“Let them eat biscuits” – kids, disabled people and other humans – food deprivation in the UK

This morning, I attended another online meeting about the escalating inequality, poverty and associated misery in England and the rest of the UK. That is, I was 15 minutes late, so I missed a few things.

It was also about how useless the UK government’s response is, as usual.

The only “advantages” coming out of the pandemic are going to the pals of the politicians who get large contracts to supply services and tangible products that they have no previous experience with. (This has led to a lawsuit, as you know, with the court ruling that the UK government is breaking the law through the lack of transparency. The judge wrote: “The Secretary of State spent vast quantities of public money on pandemic-related procurements during 2020. The public were entitled to see who this money was going to, what it was being spent on and how the relevant contracts were awarded. “)

 

 

14 million people in the UK live in poverty, it was said. That’s slightly under one entire quarter of the population.

Severely disabled people are currently five times more likely to be food-insecure.

Some links:

https://covidrealities.org

 

https://www.livingwage.org.uk/sites/default/files/Low%20pay%20in%20the%20supermarket%20sector.%20LWF%20briefing_0.pdf

Comments from food-insecure people have included that they’d much rather have cash or vouchers over parcels. They are much better at stretching money than they are given credit for, getting cash or vouchers enables them to take food allergies into account and also allows them to buy fresh fruit instead of the obligate tinned peaches and mandarins, cereal instead of cornflakes and helps them avoid the cookies – or “the bloody biscuits” as the person in question put it.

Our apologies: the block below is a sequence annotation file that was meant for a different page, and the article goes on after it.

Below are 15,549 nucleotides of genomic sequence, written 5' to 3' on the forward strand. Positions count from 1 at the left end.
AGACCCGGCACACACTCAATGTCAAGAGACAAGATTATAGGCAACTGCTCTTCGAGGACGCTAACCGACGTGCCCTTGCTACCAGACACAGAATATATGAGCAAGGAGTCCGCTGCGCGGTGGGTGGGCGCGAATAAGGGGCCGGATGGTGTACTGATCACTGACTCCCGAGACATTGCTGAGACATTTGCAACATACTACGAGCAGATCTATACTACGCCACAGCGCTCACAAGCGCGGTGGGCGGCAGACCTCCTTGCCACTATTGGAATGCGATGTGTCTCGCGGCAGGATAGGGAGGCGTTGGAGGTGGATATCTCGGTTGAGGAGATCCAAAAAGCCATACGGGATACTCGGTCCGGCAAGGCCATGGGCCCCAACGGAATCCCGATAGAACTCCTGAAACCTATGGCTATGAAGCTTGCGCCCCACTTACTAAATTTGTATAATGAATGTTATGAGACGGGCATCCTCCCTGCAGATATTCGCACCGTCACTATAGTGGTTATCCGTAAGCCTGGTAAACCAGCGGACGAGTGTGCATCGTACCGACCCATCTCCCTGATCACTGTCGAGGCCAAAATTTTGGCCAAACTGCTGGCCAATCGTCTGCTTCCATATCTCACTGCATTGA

From the chat:

“Let them eat biscuits.”

“The global humanitarian sector has been significantly moving away from food parcels to food vouchers. Cant believe in UK we still at food parcels discussion.”

“Most local authorities in Scotland have been providing cash payments to families, food parcels are not the go-to everywhere in the UK.”

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Kids are suffering under the burden of the lockdown

Today, I happened to pass two children who looked really miserable. I waved at one of them and it helped a little, I noticed. (She started to smile but was not sure what to think as I was wearing my face mask and she couldn’t see me smile.)

I saw a third one knock on a door or press the doorbell and then run away fast. All three were children on their own, though one of them was accompanied by adults a few paces behind the child.

Yesterday, I signed a petition asking that children be allowed to play with a friend in spite of the lockdown. I didn’t look into it but it made sense.

Today, I was not thinking of that petition at all. I was struck by the children’s faces. And that made me remember the petition and realise that the reality behind that petition is… more pressing than I realised.

Kids are starting to feel really miserable.

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Will future parents need a license?

I ran into a discussion on Kialo, to which I quickly contributed the first paragraph below and penned what I have added below, all within about five minutes. I later edited it a bit, to make it easier to read.